Ramona Trovato: We are continuing to look at issues around sprawl, around better design of communities, and work with HUD on ways to build public housing so that it’s healthier for kids. Indoor environments are a really critical issue. We don’t regulate indoor environments, but we are allowed to study them. One outcome of our collaboration is that HUD, in one of its regions, has actually built public housing units without gas stoves and without carpeting because that’s healthier for asthmatics and especially for asthmatic kids and older adults. So, when we can find ways to partner together, we do.

NPH: A critical EPA benchmark under the National Prevention Council Action Plan is holding down the number of days that the air quality index exceeds 100. How is this being done?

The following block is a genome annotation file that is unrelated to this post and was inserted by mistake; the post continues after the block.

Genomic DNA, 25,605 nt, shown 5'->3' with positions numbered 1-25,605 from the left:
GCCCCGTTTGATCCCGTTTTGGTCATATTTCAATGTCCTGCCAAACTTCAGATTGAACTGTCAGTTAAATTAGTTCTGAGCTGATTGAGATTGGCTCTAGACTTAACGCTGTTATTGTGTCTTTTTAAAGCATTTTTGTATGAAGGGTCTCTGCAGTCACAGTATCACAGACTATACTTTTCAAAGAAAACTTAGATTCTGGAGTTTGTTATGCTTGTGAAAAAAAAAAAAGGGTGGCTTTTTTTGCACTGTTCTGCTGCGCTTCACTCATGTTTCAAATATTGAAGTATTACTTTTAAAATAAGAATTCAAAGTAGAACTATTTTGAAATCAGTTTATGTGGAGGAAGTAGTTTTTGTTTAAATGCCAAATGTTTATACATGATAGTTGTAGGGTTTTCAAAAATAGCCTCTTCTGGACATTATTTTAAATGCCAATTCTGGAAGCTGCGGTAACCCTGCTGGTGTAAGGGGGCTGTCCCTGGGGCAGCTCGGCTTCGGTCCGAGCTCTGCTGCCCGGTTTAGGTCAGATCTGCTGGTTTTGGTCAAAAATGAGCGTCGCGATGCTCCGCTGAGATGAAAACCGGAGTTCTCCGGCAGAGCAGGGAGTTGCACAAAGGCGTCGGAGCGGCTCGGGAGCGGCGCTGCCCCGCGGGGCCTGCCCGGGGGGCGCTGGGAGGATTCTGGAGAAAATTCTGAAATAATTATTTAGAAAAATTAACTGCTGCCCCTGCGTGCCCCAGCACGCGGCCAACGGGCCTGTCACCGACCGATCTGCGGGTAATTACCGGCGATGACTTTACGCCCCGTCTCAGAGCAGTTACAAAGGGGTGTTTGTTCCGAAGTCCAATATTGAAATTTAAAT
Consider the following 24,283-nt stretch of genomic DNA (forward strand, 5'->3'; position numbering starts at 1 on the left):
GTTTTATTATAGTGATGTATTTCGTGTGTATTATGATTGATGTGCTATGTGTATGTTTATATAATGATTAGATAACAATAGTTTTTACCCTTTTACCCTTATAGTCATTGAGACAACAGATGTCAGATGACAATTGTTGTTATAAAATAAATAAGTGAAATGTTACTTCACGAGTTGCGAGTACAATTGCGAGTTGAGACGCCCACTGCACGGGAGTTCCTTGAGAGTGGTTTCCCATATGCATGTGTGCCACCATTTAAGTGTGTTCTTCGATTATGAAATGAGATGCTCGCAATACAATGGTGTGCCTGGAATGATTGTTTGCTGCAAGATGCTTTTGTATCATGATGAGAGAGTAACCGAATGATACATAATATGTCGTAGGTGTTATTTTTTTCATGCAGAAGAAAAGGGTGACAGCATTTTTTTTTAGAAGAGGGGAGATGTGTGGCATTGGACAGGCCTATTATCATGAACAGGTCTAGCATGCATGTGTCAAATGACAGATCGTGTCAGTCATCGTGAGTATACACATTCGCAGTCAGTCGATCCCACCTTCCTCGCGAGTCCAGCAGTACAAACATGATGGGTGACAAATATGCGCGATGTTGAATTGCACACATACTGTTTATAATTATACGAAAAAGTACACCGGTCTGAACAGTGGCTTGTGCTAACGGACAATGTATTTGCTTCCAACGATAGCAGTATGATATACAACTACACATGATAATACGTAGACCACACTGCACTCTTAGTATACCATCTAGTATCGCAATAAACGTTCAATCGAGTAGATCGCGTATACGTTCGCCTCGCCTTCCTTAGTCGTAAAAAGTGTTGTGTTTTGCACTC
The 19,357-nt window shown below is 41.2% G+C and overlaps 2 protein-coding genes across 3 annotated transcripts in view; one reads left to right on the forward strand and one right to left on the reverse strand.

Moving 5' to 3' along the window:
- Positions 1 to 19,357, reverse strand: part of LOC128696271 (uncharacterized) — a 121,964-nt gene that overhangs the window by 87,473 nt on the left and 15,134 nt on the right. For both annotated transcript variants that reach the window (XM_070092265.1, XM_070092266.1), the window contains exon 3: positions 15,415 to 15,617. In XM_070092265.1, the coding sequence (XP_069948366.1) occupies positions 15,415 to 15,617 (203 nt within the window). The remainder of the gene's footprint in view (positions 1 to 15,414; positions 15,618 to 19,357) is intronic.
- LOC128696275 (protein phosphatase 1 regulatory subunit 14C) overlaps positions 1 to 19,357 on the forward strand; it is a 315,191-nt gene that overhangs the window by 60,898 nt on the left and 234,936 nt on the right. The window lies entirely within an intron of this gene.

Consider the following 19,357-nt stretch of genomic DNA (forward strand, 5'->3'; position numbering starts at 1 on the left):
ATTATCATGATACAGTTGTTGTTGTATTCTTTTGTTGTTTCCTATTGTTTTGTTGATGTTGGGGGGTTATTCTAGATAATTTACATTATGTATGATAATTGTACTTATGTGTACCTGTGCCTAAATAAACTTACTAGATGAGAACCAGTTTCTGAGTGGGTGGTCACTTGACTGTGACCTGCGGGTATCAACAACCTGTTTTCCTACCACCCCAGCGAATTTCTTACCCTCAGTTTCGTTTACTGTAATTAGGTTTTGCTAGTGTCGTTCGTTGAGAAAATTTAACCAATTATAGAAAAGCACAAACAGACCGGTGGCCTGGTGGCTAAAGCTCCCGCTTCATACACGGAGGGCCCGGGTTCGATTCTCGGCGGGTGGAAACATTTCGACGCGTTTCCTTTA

Ramona Trovato: The EPA has regulations for ozone, particulate material, nitrogen dioxide, sulfur dioxide, and carbon monoxide. By implementing those regulations, we are reducing the burden of pollutants that anyone in that area experiences. The air quality index of 100 is the upper end of “code yellow days.” You’ve probably seen the code yellow days that get reported on television, and those are to help individuals make their own personal choices about how to behave on days that have compromised air quality. They might not want to go outside on those days. That’s a step in the right direction, but the best step forward is to actually reduce the pollution so you don’t even have to make the choice of whether you go out. We continue to work with cities and states to ensure that those regulations get implemented so that that burden doesn’t exist.